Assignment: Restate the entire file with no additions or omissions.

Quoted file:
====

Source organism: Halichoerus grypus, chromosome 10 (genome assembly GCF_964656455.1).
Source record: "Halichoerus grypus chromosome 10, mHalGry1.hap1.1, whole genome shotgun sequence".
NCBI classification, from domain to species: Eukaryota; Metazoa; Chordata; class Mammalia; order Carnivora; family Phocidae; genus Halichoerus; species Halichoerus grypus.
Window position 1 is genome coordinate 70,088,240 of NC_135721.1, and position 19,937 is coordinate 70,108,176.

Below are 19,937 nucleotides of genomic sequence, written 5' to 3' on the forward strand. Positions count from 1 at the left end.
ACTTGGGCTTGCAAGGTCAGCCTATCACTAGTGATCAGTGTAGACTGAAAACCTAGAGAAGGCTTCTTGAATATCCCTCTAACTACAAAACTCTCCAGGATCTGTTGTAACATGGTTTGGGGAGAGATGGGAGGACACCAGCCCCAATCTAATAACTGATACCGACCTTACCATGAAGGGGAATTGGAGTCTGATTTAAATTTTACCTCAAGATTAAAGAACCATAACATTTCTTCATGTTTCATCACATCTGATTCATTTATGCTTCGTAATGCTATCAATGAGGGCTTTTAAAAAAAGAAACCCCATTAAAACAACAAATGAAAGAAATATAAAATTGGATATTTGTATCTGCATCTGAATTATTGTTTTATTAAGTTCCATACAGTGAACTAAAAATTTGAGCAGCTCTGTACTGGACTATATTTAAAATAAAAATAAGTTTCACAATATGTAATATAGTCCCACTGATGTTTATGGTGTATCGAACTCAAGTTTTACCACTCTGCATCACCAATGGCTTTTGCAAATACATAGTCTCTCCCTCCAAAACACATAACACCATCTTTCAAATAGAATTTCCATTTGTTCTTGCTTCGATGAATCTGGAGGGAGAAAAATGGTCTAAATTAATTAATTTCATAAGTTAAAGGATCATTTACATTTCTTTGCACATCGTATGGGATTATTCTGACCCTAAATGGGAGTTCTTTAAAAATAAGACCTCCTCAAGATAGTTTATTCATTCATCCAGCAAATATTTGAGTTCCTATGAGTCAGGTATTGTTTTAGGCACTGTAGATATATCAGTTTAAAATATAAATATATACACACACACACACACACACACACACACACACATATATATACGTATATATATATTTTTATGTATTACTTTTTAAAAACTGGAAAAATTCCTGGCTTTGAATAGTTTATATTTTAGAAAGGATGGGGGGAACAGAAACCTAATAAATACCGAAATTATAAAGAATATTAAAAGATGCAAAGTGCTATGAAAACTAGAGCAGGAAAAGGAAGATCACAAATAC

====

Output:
Source organism: Halichoerus grypus, chromosome 10 (genome assembly GCF_964656455.1).
Source record: "Halichoerus grypus chromosome 10, mHalGry1.hap1.1, whole genome shotgun sequence".
NCBI classification, from domain to species: Eukaryota; Metazoa; Chordata; class Mammalia; order Carnivora; family Phocidae; genus Halichoerus; species Halichoerus grypus.
Window position 1 is genome coordinate 70,088,240 of NC_135721.1, and position 19,937 is coordinate 70,108,176.

Below are 19,937 nucleotides of genomic sequence, written 5' to 3' on the forward strand. Positions count from 1 at the left end.
ACTTGGGCTTGCAAGGTCAGCCTATCACTAGTGATCAGTGTAGACTGAAAACCTAGAGAAGGCTTCTTGAATATCCCTCTAACTACAAAACTCTCCAGGATCTGTTGTAACATGGTTTGGGGAGAGATGGGAGGACACCAGCCCCAATCTAATAACTGATACCGACCTTACCATGAAGGGGAATTGGAGTCTGATTTAAATTTTACCTCAAGATTAAAGAACCATAACATTTCTTCATGTTTCATCACATCTGATTCATTTATGCTTCGTAATGCTATCAATGAGGGCTTTTAAAAAAAGAAACCCCATTAAAACAACAAATGAAAGAAATATAAAATTGGATATTTGTATCTGCATCTGAATTATTGTTTTATTAAGTTCCATACAGTGAACTAAAAATTTGAGCAGCTCTGTACTGGACTATATTTAAAATAAAAATAAGTTTCACAATATGTAATATAGTCCCACTGATGTTTATGGTGTATCGAACTCAAGTTTTACCACTCTGCATCACCAATGGCTTTTGCAAATACATAGTCTCTCCCTCCAAAACACATAACACCATCTTTCAAATAGAATTTCCATTTGTTCTTGCTTCGATGAATCTGGAGGGAGAAAAATGGTCTAAATTAATTAATTTCATAAGTTAAAGGATCATTTACATTTCTTTGCACATCGTATGGGATTATTCTGACCCTAAATGGGAGTTCTTTAAAAATAAGACCTCCTCAAGATAGTTTATTCATTCATCCAGCAAATATTTGAGTTCCTATGAGTCAGGTATTGTTTTAGGCACTGTAGATATATCAGTTTAAAATATAAATATATACACACACACACACACACACACACACACACACATATATATACGTATATATATATTTTTATGTATTACTTTTTAAAAACTGGAAAAATTCCTGGCTTTGAATAGTTTATATTTTAGAAAGGATGGGGGGAACAGAAACCTAATAAATACCGAAATTATAAAGAATATTAAAAGATGCAAAGTGCTATGAAAACTAGAGCAGGAAAAGGAAGATCACAAATAC